McGill University Islamic Studies Library includes manuscripts, panels, isolated manuscripts folios, lithographs, incunabula, and contemporary publications (i.e., McGill Institute of Islamic Studies Tehran Branch publications). Dating from the 9th to the 21st century, the materials are primarily in Arabic, Persian, Urdu, Turkish and Ottoman Turkish, and cover a wide range of topics related to the Muslim Civilization: religious and exegetical texts (Quran, Hadith, etc.), law, medieval sciences (astronomy, medicine, philosophy, etc.), history and geography, language, and literature. Special attention should be paid to 9th-11th centuries Qur’anic fragments on parchment, 12th-18th centuries Arabic calligraphy panels, as well as 15th-19th centuries colorful Indian paintings and Persian miniatures.
Leiden University Libraries Digital Collections comprises both Western and Oriental manuscripts, archives, and letters dating from the Early Middle Ages until the present time. The Western part consists of Latin, Greek, and Cyrillic script manuscripts. The Eastern part consists of manuscripts from regions as diverse as the Middle East and North Africa, the Jewish World, South and Southeast Asia, and East Asia.
Middle Eastern and North African Newspapers contains content predominantly in Arabic. The collection also includes key titles in English and French. Stanford users can access five in-copyright titles from the region: al-Akhbar (Lebanon, 2006-2019), al-Dustur (Jordan, 1967-2000), al-Jumhuuriyah (Egypt, 1962-1986), al-Riyad (Saudi Arabia, 1972-1996), and Filastin (Israel/Palestine, 1956-1967).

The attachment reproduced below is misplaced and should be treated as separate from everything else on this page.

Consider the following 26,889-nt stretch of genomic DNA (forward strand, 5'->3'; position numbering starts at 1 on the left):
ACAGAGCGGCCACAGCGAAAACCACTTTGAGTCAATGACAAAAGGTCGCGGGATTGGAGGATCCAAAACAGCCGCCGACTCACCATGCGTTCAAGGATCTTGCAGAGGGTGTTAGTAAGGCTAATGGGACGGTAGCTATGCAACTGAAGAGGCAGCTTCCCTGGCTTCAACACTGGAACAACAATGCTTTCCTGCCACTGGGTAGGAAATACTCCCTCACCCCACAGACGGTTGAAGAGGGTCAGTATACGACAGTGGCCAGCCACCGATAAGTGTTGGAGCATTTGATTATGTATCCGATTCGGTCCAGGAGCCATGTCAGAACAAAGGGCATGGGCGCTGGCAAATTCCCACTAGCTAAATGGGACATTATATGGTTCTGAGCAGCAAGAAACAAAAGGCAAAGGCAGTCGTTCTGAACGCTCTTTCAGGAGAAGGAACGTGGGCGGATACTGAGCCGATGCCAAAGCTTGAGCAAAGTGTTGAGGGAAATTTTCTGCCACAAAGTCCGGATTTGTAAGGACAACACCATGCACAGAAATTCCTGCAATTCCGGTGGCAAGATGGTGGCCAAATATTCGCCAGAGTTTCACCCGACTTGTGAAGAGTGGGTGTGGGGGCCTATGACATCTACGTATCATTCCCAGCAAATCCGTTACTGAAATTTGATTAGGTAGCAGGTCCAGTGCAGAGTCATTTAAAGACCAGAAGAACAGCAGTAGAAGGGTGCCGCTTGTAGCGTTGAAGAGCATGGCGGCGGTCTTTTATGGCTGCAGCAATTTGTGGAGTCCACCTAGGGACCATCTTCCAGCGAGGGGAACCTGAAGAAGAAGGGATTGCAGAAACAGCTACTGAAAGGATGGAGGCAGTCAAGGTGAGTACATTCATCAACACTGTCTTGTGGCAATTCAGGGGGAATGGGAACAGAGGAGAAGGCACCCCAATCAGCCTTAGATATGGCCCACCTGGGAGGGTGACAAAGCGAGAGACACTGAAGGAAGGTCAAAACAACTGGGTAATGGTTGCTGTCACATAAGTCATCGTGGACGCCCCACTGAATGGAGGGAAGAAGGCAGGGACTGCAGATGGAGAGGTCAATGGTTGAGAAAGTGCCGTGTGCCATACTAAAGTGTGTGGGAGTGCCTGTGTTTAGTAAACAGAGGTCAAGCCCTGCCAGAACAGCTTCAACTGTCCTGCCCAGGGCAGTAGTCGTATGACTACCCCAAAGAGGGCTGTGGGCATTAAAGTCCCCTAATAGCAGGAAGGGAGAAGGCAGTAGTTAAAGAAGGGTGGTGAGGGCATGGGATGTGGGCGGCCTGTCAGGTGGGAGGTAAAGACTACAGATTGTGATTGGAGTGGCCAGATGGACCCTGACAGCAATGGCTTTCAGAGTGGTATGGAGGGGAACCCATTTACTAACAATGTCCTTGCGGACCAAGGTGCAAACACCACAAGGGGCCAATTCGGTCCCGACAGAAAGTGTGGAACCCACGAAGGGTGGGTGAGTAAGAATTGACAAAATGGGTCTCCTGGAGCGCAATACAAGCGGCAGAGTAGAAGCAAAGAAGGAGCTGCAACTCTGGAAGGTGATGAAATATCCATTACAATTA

Foreign Relations of the United States offers access to the US diplomatic papers and covers the period between 1861 and the end of the Ronald Reagan administration. The collection has been made available online through the State Department Historian Site and contains archival materials.
Chatham House Online Archive provides a searchable research environment that allows users to quickly retrieve and review briefing papers, special reports, pamphlets, conference papers, monographs, and other material relevant to their own research or study. Key research topics covered in the archive include diplomacy and international relations; energy, environment, and development; international economics, trade, and business; international and national politics; international security and law; and global health security.